Indeed Chrome is super fast. Wondering how Goolge will be building the ecosystem, plugins, as firefox have done. If I won’t leave firefox the only reason would be the bunch of plugin I’ve be enjoying everyday.

  3. castever  September 3, 2008 3:46 pm

    I’ve downloaded it and tried it; the main benefit I see is the separate processes for each tab to prevent crashes. I don’t really notice any speed increase. If anything, it is slower than firefox. I’m not opposed to Chrome; just not impressed enough to use it as my browser.

  4. Zippy  September 3, 2008 9:36 pm

    I installed Chrome, then uninstalled it after about 20 minutes. What I cannot stand is a software manufacturer dumbing down it’s software so that people who don’t know enough about their systems (read: whiney Vista newbs) can install it without really having to think about it. I don’t care how good a software is, if it usurps my control over my own computer system, it gets removed. How about, oh, I don’t know, including an option for us to install wherever the hell we want to? I’ll stick with Opera & Firefox, thank you.

  5. Richard  September 4, 2008 12:46 am

    I uninstall Chrome after several hours of work. There is no support for Java Applets (and I use VNC client via browser). More important is behaviour during development with Adobe Flex. Every bigger action in Flex (open Popup window) was CPU consuming (but no for Flash player but for Chrome process).

  6. Sravan  September 4, 2008 5:11 am

    It is definitely worth a try, Media boy.

    Jack B, I guess extensibility with plug-ins won’t be very difficult thanks to Google Gears.

    I’m with you about the forcible control that Google is trying to have on these simple things, Zippy. You must’ve read about the new EULA controversy.

    Google is very much like Apple in some ways. (Including GoogleUpdate.exe always running in the background.) While I don’t use iTunes or any other Apple software (because of viable alternatives), Chrome is attractive in its (apparent) superiority. Only time will tell. And I hope Google will learn by then. :-)

    Sorry to hear that, Richard. I guess developers will have to stick to Firefox for the time being. I doubt if even the actual Chrome (non-beta) release will be good enough for development.

  7. Moxie  September 4, 2008 9:40 am

    I’m still playing Chrom.

    I think Google would rather not call it a “browser” if they could, but they have to. What Google is trying to do is not offering a free killer browser to kill bunch of other browsers (free or not). The Chrome to Google is something like the very earlier age of Adobe Flex, it’s an application development/deployment platform that Google will be using to further control the web, the mobile (Chrome in Android is in talking) and who-knows-else.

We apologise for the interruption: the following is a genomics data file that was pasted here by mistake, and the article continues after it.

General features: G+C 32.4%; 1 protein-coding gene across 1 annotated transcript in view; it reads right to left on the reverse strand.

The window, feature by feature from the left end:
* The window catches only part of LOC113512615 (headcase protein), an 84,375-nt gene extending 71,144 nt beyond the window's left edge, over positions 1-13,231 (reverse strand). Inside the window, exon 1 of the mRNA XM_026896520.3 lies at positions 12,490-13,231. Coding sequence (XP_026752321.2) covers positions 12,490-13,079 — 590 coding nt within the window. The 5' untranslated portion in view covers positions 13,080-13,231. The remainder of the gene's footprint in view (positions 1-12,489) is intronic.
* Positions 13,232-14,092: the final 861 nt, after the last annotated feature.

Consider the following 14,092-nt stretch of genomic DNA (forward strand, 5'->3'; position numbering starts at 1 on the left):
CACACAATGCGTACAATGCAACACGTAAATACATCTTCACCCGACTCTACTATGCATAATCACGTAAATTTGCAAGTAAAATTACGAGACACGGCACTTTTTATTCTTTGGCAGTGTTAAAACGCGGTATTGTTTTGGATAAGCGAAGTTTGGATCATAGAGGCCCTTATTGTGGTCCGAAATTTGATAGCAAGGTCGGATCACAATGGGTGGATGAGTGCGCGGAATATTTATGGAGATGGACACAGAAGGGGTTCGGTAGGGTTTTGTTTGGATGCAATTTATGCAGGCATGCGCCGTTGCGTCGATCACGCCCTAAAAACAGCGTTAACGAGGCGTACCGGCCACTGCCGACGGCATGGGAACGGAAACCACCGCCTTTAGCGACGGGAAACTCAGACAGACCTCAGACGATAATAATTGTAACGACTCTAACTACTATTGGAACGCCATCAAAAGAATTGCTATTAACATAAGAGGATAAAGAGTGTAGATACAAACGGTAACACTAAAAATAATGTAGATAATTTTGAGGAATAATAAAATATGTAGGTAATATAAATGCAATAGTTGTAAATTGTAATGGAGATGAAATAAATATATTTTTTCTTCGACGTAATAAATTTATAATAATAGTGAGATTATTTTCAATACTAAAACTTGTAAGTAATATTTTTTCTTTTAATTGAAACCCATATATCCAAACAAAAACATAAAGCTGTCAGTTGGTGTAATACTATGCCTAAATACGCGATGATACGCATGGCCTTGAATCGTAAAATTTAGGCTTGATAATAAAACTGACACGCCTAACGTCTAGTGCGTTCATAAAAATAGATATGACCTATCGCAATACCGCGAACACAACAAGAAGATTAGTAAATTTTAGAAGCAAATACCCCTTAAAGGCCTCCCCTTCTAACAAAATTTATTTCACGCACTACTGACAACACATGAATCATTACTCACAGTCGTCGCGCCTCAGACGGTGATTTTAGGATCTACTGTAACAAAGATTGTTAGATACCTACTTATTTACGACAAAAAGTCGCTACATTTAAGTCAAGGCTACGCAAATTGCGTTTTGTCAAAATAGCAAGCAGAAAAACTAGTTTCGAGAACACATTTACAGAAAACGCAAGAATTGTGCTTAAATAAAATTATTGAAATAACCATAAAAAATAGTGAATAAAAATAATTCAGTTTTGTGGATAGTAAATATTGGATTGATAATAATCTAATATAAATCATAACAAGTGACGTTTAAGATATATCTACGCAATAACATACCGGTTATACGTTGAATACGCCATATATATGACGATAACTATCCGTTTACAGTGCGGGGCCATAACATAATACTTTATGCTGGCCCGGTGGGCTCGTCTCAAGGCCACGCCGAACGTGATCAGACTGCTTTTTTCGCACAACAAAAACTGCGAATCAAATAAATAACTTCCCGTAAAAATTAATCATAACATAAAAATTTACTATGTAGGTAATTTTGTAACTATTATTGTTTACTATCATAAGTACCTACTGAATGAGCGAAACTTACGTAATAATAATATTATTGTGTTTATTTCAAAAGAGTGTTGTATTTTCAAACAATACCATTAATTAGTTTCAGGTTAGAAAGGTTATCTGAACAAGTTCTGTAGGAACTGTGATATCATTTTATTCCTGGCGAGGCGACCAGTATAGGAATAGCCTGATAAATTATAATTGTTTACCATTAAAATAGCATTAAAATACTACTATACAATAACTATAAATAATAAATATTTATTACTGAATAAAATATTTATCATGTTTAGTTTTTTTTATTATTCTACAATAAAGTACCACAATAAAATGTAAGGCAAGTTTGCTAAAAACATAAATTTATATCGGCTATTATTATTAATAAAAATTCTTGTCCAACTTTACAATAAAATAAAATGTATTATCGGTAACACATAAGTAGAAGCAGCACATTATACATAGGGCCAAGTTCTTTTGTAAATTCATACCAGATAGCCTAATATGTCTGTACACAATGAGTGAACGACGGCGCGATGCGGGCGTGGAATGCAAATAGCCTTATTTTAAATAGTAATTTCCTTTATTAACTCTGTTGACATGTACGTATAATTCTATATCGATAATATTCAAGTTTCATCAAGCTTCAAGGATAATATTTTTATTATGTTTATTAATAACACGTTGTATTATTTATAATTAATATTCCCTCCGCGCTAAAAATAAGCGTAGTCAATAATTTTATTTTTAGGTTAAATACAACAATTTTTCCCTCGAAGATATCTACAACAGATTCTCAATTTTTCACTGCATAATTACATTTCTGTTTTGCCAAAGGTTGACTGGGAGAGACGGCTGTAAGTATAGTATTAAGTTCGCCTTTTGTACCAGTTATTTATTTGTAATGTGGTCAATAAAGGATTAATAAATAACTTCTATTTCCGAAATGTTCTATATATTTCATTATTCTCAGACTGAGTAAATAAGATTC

Chrome is an application “VM” for both on and offline web applications. Chrome is the front-end or client platform for the invisible Google OS. Chrome is the preparation for what Google called web 3.0.

    But Chrome has to start at some where more publicly acceptable. Browser is a smart place to be for that. I think from now one, all Google would do with Chrome is to brain washing people to shift the mind set from browsing to tasking on the internet.

    So, what Google hasn’t told us is, Chrome is not a browser, a browser you would think or compare with.</p></p>

  8. Sony  September 16, 2008 10:23 am

    what is the frontend(GUI) technology used in google chrome, gtalk etc?

  9. Sony  September 16, 2008 10:24 am

    what is the frontend(GUI) technology used in google chrome, gtalk etc? is it flex?

  10. Robbie  September 17, 2008 3:54 pm

    Google Chrome is faster than IE, FireFox, Opera, Safari, all those. It’s a great browser, although it lacks in features and compatibility.

    The speed alone makes me use Google Chrome.

  11. asr  August 31, 2010 4:05 am

    Failed to resolve aw sanp resolving host. Tried all the tricks available on the net. Finally I am giving up. Bye bye chorme.

  12. asr  August 31, 2010 4:06 am